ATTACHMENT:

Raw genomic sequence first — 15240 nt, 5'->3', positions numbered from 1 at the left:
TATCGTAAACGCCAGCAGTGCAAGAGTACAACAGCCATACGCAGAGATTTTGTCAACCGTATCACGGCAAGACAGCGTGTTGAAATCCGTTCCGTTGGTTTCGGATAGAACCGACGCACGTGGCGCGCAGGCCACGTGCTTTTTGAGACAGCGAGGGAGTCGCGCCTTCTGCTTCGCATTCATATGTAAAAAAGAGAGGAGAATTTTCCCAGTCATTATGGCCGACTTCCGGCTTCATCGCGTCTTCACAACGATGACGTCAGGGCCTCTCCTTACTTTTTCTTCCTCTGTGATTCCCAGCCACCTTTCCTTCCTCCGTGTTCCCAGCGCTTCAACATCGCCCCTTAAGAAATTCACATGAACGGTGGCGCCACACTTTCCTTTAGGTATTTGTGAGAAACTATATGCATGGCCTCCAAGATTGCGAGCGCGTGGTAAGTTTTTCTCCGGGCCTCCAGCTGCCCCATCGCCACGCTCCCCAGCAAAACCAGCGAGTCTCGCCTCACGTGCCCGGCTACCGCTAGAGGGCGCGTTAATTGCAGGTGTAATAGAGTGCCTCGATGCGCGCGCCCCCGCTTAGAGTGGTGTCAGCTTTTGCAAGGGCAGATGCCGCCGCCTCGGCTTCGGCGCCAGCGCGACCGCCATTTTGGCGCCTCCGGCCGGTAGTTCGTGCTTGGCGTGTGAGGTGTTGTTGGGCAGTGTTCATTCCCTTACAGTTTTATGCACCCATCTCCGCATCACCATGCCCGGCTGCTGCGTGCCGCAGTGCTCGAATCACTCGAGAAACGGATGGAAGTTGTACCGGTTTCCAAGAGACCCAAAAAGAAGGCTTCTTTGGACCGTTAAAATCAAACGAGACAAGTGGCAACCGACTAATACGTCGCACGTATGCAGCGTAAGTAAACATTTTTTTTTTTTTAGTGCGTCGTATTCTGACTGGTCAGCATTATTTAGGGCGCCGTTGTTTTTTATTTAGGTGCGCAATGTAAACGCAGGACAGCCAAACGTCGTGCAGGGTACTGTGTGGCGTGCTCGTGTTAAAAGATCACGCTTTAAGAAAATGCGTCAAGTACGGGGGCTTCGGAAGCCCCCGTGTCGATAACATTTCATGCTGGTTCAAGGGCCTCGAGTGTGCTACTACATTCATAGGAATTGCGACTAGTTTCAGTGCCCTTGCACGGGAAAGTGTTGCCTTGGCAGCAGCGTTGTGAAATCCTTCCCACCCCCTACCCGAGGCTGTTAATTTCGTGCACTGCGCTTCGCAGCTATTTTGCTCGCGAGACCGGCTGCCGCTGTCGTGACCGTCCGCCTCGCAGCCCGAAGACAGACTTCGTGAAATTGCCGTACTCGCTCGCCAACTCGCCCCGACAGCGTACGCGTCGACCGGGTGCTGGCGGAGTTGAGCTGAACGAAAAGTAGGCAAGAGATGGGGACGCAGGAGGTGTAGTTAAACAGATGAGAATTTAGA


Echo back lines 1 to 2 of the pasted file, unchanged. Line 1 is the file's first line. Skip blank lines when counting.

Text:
Raw genomic sequence first — 15240 nt, 5'->3', positions numbered from 1 at the left:
TATCGTAAACGCCAGCAGTGCAAGAGTACAACAGCCATACGCAGAGATTTTGTCAACCGTATCACGGCAAGACAGCGTGTTGAAATCCGTTCCGTTGGTTTCGGATAGAACCGACGCACGTGGCGCGCAGGCCACGTGCTTTTTGAGACAGCGAGGGAGTCGCGCCTTCTGCTTCGCATTCATATGTAAAAAAGAGAGGAGAATTTTCCCAGTCATTATGGCCGACTTCCGGCTTCATCGCGTCTTCACAACGATGACGTCAGGGCCTCTCCTTACTTTTTCTTCCTCTGTGATTCCCAGCCACCTTTCCTTCCTCCGTGTTCCCAGCGCTTCAACATCGCCCCTTAAGAAATTCACATGAACGGTGGCGCCACACTTTCCTTTAGGTATTTGTGAGAAACTATATGCATGGCCTCCAAGATTGCGAGCGCGTGGTAAGTTTTTCTCCGGGCCTCCAGCTGCCCCATCGCCACGCTCCCCAGCAAAACCAGCGAGTCTCGCCTCACGTGCCCGGCTACCGCTAGAGGGCGCGTTAATTGCAGGTGTAATAGAGTGCCTCGATGCGCGCGCCCCCGCTTAGAGTGGTGTCAGCTTTTGCAAGGGCAGATGCCGCCGCCTCGGCTTCGGCGCCAGCGCGACCGCCATTTTGGCGCCTCCGGCCGGTAGTTCGTGCTTGGCGTGTGAGGTGTTGTTGGGCAGTGTTCATTCCCTTACAGTTTTATGCACCCATCTCCGCATCACCATGCCCGGCTGCTGCGTGCCGCAGTGCTCGAATCACTCGAGAAACGGATGGAAGTTGTACCGGTTTCCAAGAGACCCAAAAAGAAGGCTTCTTTGGACCGTTAAAATCAAACGAGACAAGTGGCAACCGACTAATACGTCGCACGTATGCAGCGTAAGTAAACATTTTTTTTTTTTTAGTGCGTCGTATTCTGACTGGTCAGCATTATTTAGGGCGCCGTTGTTTTTTATTTAGGTGCGCAATGTAAACGCAGGACAGCCAAACGTCGTGCAGGGTACTGTGTGGCGTGCTCGTGTTAAAAGATCACGCTTTAAGAAAATGCGTCAAGTACGGGGGCTTCGGAAGCCCCCGTGTCGATAACATTTCATGCTGGTTCAAGGGCCTCGAGTGTGCTACTACATTCATAGGAATTGCGACTAGTTTCAGTGCCCTTGCACGGGAAAGTGTTGCCTTGGCAGCAGCGTTGTGAAATCCTTCCCACCCCCTACCCGAGGCTGTTAATTTCGTGCACTGCGCTTCGCAGCTATTTTGCTCGCGAGACCGGCTGCCGCTGTCGTGACCGTCCGCCTCGCAGCCCGAAGACAGACTTCGTGAAATTGCCGTACTCGCTCGCCAACTCGCCCCGACAGCGTACGCGTCGACCGGGTGCTGGCGGAGTTGAGCTGAACGAAAAGTAGGCAAGAGATGGGGACGCAGGAGGTGTAGTTAAACAGATGAGAATTTAGA